Precision Medicine Requires Data Storage, Infrastructure Upgrades

data storage

– Precision medicine will require significant investments in data storage, infrastructure, and security systems in the coming years to achieve its full potential, a recent report by the California Precision Medicine Advisory Committee concluded.

Data storage and infrastructure must keep pace with the demand to store, manage, and share patient data, which is expected to increase for each patient from several gigabytes to terabytes of generated data soon, stressed the report. The commission was set up by outgoing Gov. Jerry Brown in 2017.

The report acknowledged that there have been advances in data storage and infrastructure since the early 2000, most importantly, cloud computing.

“With the expansion of cloud-based and hybrid networks, distributed computing is now available providing better support for collaborative productivity tools. Trends show that health systems are increasingly migrating to software and cloud-based solutions to store and protect data,” the commission related.

Governments, healthcare organizations, and the scientific community will need to address several challenges involving management and sharing of increasing volumes of medical data.

First, the storage and computer costs of biomedical data initiatives should be factored in from the start. Cloud computing requires a substantial investment for large amounts of data and analysis.

Second, data quality needs to be assessed because reliable data is essential for meaningful analysis. At the same time, assessing data quality is not easy given the diversity, breadth, and depth of medical data.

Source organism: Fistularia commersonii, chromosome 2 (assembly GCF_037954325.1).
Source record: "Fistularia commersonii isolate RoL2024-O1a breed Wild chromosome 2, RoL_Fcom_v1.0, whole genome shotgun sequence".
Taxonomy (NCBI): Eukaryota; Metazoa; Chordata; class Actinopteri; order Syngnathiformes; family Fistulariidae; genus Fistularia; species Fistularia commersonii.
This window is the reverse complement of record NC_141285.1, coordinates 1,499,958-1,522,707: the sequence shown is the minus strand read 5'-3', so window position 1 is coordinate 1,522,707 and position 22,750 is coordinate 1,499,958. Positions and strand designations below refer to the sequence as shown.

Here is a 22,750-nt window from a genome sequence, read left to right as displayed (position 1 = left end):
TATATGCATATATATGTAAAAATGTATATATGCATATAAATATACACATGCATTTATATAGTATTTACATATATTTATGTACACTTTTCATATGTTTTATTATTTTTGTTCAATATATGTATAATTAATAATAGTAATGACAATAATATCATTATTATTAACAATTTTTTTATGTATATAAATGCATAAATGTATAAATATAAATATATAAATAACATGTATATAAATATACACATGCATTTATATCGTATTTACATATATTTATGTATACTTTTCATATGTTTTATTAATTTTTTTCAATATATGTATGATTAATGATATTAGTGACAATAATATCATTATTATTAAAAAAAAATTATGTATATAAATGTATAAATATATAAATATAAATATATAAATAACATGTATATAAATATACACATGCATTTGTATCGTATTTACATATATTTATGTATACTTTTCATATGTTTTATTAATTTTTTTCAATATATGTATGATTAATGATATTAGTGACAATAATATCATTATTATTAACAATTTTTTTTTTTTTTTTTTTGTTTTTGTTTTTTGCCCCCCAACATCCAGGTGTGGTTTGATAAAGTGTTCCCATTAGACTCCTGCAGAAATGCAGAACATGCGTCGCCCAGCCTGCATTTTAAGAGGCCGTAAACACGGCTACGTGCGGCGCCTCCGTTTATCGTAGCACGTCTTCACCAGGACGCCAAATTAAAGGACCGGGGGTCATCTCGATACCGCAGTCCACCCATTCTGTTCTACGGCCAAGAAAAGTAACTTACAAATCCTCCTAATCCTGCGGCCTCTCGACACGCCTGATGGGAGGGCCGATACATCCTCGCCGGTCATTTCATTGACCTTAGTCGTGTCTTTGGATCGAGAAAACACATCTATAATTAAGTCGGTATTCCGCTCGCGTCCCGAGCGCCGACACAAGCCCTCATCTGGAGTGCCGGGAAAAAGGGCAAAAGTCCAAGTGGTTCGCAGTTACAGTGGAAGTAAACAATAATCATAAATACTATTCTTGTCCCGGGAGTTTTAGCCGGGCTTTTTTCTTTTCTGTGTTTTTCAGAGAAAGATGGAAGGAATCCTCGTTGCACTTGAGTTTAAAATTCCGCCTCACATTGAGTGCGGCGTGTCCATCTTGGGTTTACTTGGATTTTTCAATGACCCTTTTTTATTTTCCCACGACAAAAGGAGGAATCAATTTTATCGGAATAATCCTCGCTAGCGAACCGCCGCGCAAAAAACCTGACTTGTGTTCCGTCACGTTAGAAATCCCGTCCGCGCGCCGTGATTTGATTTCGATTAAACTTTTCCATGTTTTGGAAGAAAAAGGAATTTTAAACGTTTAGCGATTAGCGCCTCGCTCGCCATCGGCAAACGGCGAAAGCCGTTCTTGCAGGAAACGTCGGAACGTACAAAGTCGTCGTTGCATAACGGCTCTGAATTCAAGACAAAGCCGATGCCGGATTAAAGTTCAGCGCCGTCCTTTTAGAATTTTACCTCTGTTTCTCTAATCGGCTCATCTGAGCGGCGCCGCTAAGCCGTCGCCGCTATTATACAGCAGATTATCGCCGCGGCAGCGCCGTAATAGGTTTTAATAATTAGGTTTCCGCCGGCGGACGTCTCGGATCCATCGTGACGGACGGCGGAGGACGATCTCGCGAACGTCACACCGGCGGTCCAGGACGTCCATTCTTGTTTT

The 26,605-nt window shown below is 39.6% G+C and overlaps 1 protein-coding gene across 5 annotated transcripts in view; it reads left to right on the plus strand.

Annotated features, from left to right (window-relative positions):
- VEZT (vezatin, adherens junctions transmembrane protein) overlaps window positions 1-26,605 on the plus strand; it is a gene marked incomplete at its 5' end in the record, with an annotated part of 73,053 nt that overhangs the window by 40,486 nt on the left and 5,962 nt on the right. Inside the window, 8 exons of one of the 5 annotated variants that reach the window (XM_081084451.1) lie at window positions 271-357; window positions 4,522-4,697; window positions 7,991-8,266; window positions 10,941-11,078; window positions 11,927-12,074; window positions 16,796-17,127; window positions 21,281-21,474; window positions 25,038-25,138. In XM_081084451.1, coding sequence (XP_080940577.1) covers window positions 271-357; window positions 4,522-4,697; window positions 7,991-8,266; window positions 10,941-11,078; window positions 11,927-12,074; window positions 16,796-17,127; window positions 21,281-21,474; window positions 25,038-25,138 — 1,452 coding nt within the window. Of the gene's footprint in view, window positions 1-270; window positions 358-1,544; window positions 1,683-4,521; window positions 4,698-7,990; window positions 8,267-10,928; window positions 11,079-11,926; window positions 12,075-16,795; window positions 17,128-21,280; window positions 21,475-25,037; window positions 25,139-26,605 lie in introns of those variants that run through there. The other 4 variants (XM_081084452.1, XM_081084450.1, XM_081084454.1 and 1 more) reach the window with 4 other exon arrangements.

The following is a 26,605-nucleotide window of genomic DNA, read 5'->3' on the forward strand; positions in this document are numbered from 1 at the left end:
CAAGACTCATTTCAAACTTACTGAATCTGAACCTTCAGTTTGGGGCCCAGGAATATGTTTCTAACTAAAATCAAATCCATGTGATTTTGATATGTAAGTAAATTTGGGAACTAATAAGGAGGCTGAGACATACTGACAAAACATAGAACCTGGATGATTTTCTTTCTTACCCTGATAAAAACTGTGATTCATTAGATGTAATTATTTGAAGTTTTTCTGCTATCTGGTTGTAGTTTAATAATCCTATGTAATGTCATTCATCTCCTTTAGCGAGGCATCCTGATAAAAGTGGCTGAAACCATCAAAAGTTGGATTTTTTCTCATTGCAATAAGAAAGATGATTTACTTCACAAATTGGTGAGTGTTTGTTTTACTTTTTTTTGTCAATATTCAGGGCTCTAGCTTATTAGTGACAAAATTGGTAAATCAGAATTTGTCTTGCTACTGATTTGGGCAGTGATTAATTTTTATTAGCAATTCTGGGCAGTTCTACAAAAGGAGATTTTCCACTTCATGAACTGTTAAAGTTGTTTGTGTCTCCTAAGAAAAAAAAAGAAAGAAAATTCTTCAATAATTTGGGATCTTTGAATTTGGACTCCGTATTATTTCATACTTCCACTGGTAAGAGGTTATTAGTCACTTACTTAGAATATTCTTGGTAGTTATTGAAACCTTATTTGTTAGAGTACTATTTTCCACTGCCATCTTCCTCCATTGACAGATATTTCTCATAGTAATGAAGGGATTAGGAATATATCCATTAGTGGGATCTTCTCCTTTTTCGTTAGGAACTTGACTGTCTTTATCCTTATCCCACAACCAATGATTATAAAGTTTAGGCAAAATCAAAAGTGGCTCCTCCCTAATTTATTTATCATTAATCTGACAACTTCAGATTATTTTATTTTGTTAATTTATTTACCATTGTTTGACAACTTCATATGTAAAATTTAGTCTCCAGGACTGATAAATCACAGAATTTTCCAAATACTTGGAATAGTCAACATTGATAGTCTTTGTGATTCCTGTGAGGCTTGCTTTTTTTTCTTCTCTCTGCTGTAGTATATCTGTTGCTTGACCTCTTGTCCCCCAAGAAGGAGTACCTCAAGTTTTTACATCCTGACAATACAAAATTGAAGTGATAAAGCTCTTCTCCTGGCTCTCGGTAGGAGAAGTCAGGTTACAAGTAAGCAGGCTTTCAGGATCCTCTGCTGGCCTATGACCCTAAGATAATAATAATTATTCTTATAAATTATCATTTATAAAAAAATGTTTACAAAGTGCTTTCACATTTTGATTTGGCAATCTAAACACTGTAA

Third, health data needs to be managed and stored in a secure environment. Precision medicine projects will be required to develop data security programs that incorporate HIPAA Privacy and Security Rules and NIST information security standards.

“Overall, there will continue to be a balance to promote broad biomedical discovery while factoring in the costs, quality, and security needed when assessing these data,” the report observed.

“Health systems are increasingly migrating to software and cloud-based solutions to store and protect data.”

In addition, the report stressed that improvements in data sciences and analysis and training for the next-generation of data scientists in life sciences will be needed to assess the volume and diversity of emerging biomedical data.

According to a 2016 survey cited in the report, data scientists currently spend 80 percent of their time collecting existing datasets and organizing data. Less than 20 percent of their time is available for data mining for patterns that generate breakthrough discoveries.

“As tools continue to improve for data collection and organization, the aim is to further allow data scientists to contribute more robustly to the next generation of precision medicine efforts,” the report noted.

New systems are available for the collection and organization of data, as well as artificial intelligence, machine learning, and deep learning strategies to accelerate precision medicine.

Analytic tools developed by a range of other disciplines will have applications to biomedical research and precision medicine, the report predicted.

Data sharing is a key component of precision medicine. Data needs to be shared to enable the sort of analysis and insight that produces scientific advancement.

There have been a few initiatives to spur data sharing, yet these efforts continue to be fragmented, creating a challenge to realizing precision medicine’s potential.

The report cited the need for public-private, cross-sector coordination, and innovation in the area of health data sharing.

California is currently cooperating with the World Economic Forum on an international data sharing effort. Data sharing models will be transformed over time. New models, where participants are paid for sharing their data, are starting to emerge.

“Data are the fundamental inputs for precision health and medicine analysis and understanding. Analyses will ultimately feed back into the learning healthcare system to improve clinical care. When data from genes, proteins, environment, lifestyle, and behavior are evaluated at the same time, the findings will yield unparalleled insights,” the report concluded.

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